Understanding Our Faith in Science, Listening to 'On Being'

By Chuck Dinerstein, MD, MBA — Mar 29, 2017
Faced with the ever-growing, internet echo-chamber as well as the many other sources of information available to us, it's worth taking a moment to listen to the radio show, On Being. It is a restorative program that gives you the chance to enjoy the beauty of science, and the scientific enterprise. 

Five or six years ago I spent a lot more time in the car, driving from hospital to hospital. One Sunday morning I chanced upon Krista Tippett’s On Being. The program that day was about Albert Einstein and his spiritual beliefs.

“Einstein held a deep and nuanced, if not a traditional, faith. I did not assume this at the outset. I’ve always been suspicious of the way Einstein’s famous line, “God does not play dice with the universe,” gets quoted for vastly different purposes. I wanted to understand what Einstein meant as a physicist when he said that. As it turns out, that particular quip had more to do with physics than with God, as Freeman Dyson and Paul Davies illuminate. … Einstein did, however, leave behind a rich body of reflection on the “mind” and the “superior spirit” behind the cosmos that has never made its way into popular consciousness.”

On Being is about the spiritual, not necessarily the religious – although they, of course, are intertwined. But a fair number of people she interviews are scientists —  both the hard sciences and the social. Two weeks ago she spoke with Carlo Rovelli, a world-class physicist, and author. Here is a portion of their exchange:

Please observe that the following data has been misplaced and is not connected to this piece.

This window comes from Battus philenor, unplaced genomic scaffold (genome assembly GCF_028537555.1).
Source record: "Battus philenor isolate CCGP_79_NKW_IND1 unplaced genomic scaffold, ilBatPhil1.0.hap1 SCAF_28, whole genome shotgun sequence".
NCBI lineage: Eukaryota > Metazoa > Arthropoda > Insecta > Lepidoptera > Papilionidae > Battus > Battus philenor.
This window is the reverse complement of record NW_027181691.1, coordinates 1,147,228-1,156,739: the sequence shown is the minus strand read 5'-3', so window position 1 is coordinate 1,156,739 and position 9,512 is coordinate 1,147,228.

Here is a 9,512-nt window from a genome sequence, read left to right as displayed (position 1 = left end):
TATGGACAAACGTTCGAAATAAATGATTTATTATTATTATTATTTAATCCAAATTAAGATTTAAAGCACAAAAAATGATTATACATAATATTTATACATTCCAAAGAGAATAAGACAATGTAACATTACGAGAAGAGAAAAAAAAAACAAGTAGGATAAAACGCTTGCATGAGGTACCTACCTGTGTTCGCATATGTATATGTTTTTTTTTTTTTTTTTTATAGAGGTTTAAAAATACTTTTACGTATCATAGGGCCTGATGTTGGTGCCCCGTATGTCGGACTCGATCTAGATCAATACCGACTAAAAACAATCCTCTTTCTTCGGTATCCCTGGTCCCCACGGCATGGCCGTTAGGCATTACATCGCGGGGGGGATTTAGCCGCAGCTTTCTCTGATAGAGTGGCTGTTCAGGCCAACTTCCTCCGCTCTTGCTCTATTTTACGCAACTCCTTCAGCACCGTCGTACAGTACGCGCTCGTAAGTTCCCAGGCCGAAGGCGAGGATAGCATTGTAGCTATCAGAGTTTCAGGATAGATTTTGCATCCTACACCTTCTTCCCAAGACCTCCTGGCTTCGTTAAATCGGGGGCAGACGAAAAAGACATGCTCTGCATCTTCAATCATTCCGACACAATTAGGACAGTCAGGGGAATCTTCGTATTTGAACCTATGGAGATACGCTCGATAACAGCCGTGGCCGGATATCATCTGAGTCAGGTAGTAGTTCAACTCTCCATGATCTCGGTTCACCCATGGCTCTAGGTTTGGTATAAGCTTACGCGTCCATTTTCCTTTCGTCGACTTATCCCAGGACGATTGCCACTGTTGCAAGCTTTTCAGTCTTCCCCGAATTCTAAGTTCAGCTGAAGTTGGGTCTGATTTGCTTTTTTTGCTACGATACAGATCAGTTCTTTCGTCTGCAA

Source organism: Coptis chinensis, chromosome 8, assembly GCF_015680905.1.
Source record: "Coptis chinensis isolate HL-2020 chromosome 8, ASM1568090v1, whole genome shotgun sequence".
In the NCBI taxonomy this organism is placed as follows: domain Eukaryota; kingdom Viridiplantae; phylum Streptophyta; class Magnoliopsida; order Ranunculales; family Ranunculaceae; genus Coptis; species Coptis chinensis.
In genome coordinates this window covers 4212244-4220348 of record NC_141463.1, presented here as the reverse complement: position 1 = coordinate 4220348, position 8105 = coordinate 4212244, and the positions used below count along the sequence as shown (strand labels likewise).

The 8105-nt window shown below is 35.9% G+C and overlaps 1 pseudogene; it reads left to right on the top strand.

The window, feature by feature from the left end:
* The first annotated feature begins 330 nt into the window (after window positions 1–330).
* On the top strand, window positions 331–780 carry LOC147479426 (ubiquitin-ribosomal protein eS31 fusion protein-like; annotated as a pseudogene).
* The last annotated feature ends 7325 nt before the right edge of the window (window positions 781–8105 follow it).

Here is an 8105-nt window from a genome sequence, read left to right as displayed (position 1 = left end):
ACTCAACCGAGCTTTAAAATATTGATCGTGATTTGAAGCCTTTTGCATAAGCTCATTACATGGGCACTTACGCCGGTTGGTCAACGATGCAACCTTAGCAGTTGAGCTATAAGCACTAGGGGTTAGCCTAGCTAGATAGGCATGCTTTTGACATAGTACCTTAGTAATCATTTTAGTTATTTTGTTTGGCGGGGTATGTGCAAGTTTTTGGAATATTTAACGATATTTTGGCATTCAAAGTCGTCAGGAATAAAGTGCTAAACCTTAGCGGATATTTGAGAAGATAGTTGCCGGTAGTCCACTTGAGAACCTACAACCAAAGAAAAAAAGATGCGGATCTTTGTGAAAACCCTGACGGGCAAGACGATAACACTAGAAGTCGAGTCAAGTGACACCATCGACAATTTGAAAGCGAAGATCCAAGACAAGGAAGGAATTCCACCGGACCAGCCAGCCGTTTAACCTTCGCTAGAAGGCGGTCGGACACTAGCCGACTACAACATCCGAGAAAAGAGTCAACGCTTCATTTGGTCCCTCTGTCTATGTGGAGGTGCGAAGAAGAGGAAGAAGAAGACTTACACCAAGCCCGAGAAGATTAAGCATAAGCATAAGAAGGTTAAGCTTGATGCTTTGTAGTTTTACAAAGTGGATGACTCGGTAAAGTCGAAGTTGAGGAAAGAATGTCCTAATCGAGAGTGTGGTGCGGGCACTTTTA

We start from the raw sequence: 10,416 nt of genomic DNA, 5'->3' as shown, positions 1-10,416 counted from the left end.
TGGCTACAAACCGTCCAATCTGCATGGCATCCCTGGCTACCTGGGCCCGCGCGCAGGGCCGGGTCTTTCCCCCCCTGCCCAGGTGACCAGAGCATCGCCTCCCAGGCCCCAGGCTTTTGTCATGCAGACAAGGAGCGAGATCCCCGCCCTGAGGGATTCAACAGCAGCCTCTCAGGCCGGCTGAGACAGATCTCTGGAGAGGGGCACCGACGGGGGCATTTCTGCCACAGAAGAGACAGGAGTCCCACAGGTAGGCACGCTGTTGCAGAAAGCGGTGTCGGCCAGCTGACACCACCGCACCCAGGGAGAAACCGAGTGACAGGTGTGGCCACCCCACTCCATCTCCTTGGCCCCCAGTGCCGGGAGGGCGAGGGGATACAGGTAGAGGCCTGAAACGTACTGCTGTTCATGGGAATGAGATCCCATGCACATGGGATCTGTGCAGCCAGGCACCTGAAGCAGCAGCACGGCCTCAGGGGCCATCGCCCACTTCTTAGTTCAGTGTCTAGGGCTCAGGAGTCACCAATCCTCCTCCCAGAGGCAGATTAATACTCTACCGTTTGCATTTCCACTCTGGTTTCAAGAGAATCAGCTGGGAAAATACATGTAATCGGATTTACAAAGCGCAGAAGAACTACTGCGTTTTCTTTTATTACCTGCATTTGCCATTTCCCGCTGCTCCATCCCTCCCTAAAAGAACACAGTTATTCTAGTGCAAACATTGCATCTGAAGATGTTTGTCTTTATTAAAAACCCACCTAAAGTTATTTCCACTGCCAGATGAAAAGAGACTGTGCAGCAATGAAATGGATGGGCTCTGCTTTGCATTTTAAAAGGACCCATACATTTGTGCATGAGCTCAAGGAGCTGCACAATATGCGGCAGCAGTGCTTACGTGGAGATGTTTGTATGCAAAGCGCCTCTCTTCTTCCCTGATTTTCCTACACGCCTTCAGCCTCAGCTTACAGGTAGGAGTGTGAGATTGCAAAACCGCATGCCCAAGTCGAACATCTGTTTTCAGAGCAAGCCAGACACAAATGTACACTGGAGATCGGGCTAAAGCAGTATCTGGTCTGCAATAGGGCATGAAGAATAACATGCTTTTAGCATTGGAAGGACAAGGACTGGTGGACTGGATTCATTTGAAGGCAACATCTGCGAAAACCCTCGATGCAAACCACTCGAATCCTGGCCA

DR. CARLO ROVELLI: A thing is something which remains equal to itself. A stone is a thing because I can ask where the stone is tomorrow, while a happening is something that is limited in space and time. A kiss is not a thing because I cannot ask, “Where is a kiss tomorrow? Where’s this kiss tomorrow?” I mean, it’s just happened now.


DR. ROVELLI: And I think that we don’t understand the world as made by stones, by things. We understand the world made by kisses, or things like kisses — happenings.

MS. TIPPETT: Yeah. So, even for you, a stone seen in — with a long expanse of time and an understanding of how it became what it is. It’s a happening; not a thing.

DR. ROVELLI: Yeah. We live 100 years, but suppose we lived a billion years. A stone would be just a moment in which some sand gets together, and then it disaggregates. So it’s just a momentary getting-together of sand.

What a beautiful way to describe interdependencies, not as sterile as statistics, but equally valid. I write about science and health every week. I immerse myself in journal articles with result and discussion sections and lots of statistical analysis that frequently is meaningless to me.

Their conversation continues and includes a discussion of time that borders on physics as well as philosophy. It illuminated for me a bit more about the puzzling physics of time. And I think that is why On Being is important for those of us interested and advocating for science. It provides a moment when we can enjoy the beauty of the science and the scientific enterprise – it is a restorative. In the increasing echo-chamber of the Internet and multiple sources of information, it is worth considering taking a moment to listen to On Being – as Rovelli said, “we understand the world made by kisses.” On Being is, at least for me, one of those moments.

Note: You can download On Being as a podcast through any of the common mobile applications, iTunes, Google Play, Stitcher or SoundCloud among others.




Chuck Dinerstein, MD, MBA

Director of Medicine

Dr. Charles Dinerstein, M.D., MBA, FACS is Director of Medicine at the American Council on Science and Health. He has over 25 years of experience as a vascular surgeon.

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